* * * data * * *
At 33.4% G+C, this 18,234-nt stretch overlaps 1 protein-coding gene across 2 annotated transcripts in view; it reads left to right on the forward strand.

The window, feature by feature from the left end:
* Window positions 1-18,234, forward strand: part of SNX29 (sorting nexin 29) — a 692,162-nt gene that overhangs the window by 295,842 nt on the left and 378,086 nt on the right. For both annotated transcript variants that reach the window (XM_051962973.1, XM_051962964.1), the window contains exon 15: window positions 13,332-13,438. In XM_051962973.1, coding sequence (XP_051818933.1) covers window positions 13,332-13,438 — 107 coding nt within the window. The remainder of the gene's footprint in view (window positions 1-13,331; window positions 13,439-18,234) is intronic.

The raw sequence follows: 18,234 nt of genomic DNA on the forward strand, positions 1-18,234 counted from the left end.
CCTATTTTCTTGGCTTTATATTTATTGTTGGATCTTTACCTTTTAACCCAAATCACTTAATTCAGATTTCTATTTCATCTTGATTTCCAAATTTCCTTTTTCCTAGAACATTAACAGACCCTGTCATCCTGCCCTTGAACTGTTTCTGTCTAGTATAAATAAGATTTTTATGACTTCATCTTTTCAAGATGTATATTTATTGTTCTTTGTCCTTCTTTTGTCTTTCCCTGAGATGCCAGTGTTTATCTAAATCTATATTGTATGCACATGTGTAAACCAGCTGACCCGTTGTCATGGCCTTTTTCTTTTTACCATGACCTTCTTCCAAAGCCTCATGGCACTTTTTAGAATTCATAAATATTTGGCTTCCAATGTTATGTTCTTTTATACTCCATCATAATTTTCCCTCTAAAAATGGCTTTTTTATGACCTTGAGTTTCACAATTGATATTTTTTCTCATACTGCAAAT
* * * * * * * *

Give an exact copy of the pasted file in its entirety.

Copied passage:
At 33.4% G+C, this 18,234-nt stretch overlaps 1 protein-coding gene across 2 annotated transcripts in view; it reads left to right on the forward strand.

The window, feature by feature from the left end:
* Window positions 1-18,234, forward strand: part of SNX29 (sorting nexin 29) — a 692,162-nt gene that overhangs the window by 295,842 nt on the left and 378,086 nt on the right. For both annotated transcript variants that reach the window (XM_051962973.1, XM_051962964.1), the window contains exon 15: window positions 13,332-13,438. In XM_051962973.1, coding sequence (XP_051818933.1) covers window positions 13,332-13,438 — 107 coding nt within the window. The remainder of the gene's footprint in view (window positions 1-13,331; window positions 13,439-18,234) is intronic.

The raw sequence follows: 18,234 nt of genomic DNA on the forward strand, positions 1-18,234 counted from the left end.
CCTATTTTCTTGGCTTTATATTTATTGTTGGATCTTTACCTTTTAACCCAAATCACTTAATTCAGATTTCTATTTCATCTTGATTTCCAAATTTCCTTTTTCCTAGAACATTAACAGACCCTGTCATCCTGCCCTTGAACTGTTTCTGTCTAGTATAAATAAGATTTTTATGACTTCATCTTTTCAAGATGTATATTTATTGTTCTTTGTCCTTCTTTTGTCTTTCCCTGAGATGCCAGTGTTTATCTAAATCTATATTGTATGCACATGTGTAAACCAGCTGACCCGTTGTCATGGCCTTTTTCTTTTTACCATGACCTTCTTCCAAAGCCTCATGGCACTTTTTAGAATTCATAAATATTTGGCTTCCAATGTTATGTTCTTTTATACTCCATCATAATTTTCCCTCTAAAAATGGCTTTTTTATGACCTTGAGTTTCACAATTGATATTTTTTCTCATACTGCAAAT